One of the most significant implications of GDPR is that it is retroactive. Come 25th May 2018, all data you store and process for your event will need to comply with the regulations set out by GDPR. This means you’ll need to perform a full audit on the data you currently store to check that it will be compliant ahead of GDPR. Any data that doesn’t meet the guidelines by 25th May 2018 will need to be deleted.

Event planners need to keep in mind that GDPR is not as unreasonable regarding data processing as some alarmists are making it out to be. What is important when processing any data is that you have identified one of the legal grounds for doing so (consent, legitimate interests, contractual necessity, etc.). It’s a good idea to clearly document this for all types of personal data that you process in the course of running your event. Not only does this ensure you are always complying with GDPR, it also acts as clear proof of planning and consideration should the data protection authority ever ask you for this.


Meetings and events are highly exposed to complex data collection and management, which makes GDPR compliance a must. Considering many 2018 events are already in the planning phase or have already opened registration, there is no time to delay.

GDPR preparedness requires a lot of work, but there are some smaller steps you can take to do as much as you can before the deadline. Several authorities have stated that there will be no respite when GDPR is introduced as of May 25th, they accept that GDPR compliance is an ‘ongoing journey’. Being able to demonstrate that you are taking the correct steps forward towards GDPR compliance is already a big step forward. There is a lot of information to be found online. Reading through some good recourses would already be a good step in the right direction.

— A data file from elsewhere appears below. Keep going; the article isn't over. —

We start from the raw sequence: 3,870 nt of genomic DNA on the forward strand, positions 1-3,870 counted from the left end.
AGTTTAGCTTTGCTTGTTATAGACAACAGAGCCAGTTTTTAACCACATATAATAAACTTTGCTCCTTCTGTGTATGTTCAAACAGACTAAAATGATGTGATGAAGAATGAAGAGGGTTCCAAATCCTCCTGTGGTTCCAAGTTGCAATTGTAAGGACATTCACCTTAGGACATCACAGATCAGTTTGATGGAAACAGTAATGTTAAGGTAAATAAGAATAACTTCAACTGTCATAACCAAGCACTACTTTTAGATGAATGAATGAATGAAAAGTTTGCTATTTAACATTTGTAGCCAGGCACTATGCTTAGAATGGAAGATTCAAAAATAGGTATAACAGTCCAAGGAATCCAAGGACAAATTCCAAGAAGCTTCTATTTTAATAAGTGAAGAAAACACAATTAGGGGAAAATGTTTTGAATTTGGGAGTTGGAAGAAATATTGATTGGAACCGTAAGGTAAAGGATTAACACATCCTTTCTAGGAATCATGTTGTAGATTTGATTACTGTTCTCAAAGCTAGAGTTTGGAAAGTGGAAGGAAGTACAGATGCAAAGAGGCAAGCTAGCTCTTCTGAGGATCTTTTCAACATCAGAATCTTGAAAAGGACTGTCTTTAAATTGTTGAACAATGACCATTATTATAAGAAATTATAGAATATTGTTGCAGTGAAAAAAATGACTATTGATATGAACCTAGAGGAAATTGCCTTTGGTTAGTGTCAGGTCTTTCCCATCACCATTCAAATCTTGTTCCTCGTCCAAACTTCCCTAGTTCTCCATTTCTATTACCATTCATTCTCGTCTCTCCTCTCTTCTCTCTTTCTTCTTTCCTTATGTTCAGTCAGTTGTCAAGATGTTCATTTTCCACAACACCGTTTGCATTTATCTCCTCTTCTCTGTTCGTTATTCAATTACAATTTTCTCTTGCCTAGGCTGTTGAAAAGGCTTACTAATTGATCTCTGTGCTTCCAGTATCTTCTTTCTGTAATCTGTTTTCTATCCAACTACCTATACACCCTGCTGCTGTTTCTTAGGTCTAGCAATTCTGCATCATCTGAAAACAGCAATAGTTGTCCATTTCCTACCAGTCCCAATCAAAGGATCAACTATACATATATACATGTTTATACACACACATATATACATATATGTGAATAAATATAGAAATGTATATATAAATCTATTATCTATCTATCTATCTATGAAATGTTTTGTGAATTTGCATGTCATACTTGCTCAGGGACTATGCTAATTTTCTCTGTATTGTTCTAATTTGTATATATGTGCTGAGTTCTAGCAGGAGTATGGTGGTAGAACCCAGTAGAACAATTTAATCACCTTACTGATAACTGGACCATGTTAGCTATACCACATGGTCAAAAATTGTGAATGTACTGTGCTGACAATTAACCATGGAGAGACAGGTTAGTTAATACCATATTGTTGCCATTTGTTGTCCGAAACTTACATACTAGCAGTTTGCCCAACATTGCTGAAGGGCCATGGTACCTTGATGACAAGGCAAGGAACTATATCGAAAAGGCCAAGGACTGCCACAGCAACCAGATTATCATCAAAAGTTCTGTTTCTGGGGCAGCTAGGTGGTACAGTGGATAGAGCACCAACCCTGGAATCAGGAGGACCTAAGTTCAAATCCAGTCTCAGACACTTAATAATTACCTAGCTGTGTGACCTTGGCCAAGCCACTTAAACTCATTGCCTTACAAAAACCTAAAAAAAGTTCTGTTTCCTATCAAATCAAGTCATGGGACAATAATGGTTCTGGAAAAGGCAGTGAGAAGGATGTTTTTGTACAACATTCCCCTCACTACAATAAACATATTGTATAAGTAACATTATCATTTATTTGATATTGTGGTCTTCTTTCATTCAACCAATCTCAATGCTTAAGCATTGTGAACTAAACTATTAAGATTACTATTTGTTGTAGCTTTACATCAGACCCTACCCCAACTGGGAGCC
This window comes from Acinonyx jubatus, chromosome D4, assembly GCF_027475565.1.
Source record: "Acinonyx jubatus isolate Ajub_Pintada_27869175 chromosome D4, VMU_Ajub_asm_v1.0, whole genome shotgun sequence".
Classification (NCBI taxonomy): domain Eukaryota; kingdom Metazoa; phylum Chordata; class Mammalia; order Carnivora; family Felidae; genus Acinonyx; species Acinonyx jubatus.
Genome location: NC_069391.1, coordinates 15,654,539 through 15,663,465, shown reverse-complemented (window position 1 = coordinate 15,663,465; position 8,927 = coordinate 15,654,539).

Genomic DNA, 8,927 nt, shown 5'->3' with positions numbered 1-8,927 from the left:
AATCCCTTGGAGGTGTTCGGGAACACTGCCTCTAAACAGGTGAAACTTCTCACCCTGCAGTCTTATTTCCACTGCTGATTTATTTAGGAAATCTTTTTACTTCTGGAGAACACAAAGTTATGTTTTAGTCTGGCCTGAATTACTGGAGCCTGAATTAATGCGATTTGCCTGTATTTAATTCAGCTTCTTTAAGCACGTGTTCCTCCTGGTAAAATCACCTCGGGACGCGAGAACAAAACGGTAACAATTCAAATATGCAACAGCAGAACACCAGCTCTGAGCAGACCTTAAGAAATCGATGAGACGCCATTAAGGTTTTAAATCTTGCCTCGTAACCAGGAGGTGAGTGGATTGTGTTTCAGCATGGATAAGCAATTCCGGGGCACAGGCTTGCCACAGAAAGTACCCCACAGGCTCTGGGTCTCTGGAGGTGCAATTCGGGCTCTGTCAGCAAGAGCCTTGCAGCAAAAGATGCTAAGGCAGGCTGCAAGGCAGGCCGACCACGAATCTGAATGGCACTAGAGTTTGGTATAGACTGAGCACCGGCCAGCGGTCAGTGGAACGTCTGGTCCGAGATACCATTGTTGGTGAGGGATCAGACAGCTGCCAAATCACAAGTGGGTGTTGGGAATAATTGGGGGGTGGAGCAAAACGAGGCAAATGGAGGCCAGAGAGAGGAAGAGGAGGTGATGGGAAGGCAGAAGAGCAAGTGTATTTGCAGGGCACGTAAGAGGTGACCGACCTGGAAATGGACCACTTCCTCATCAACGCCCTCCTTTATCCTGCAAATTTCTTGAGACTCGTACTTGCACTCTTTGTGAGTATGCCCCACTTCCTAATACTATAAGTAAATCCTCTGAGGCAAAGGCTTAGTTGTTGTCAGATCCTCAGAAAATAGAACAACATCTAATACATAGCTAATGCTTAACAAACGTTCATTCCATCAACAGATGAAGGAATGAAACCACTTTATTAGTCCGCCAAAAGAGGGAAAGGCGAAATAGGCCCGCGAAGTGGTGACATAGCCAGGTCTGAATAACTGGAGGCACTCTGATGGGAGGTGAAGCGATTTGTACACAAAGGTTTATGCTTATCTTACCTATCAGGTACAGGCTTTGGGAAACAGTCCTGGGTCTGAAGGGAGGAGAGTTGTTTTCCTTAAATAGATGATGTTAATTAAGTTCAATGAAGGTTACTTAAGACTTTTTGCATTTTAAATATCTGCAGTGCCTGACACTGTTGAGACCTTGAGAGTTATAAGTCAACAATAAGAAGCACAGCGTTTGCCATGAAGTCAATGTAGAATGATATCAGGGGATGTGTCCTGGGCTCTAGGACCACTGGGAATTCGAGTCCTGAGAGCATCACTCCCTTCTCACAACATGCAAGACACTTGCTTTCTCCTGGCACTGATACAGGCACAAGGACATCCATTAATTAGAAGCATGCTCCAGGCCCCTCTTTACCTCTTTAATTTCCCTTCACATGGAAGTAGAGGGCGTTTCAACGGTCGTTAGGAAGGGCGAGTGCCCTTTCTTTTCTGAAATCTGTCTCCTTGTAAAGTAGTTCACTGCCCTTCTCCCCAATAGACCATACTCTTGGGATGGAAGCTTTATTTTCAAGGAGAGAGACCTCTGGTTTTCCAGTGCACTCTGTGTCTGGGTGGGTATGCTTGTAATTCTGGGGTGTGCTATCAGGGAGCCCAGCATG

Secondly start by performing a full audit of the personal data you process as an event and think about minimizing the data you ask your attendees to provide. This assessment will give you a better overview to create an action plan for all non-compliant issues.

Also think about all the third parties you work with, what they do with the data and double check if those third parties are following the GDPR. As a data controller/event organizer, the latter is your responsibility. And last but not least, create GDPR awareness throughout the whole team and your event staff. They probably all have some involvement in one way or another with data processing and need to know how to appropriately manage data.

How to Prepare for GDPR?

The road to GDPR compliance can be long and complex. All corporate and agency planners should begin the process now to ensure compliance before their next event takes place. Let’s talk about how you can prepare for the new laws.  Here are 5 ways to help you prepare for the implantation of GDPR: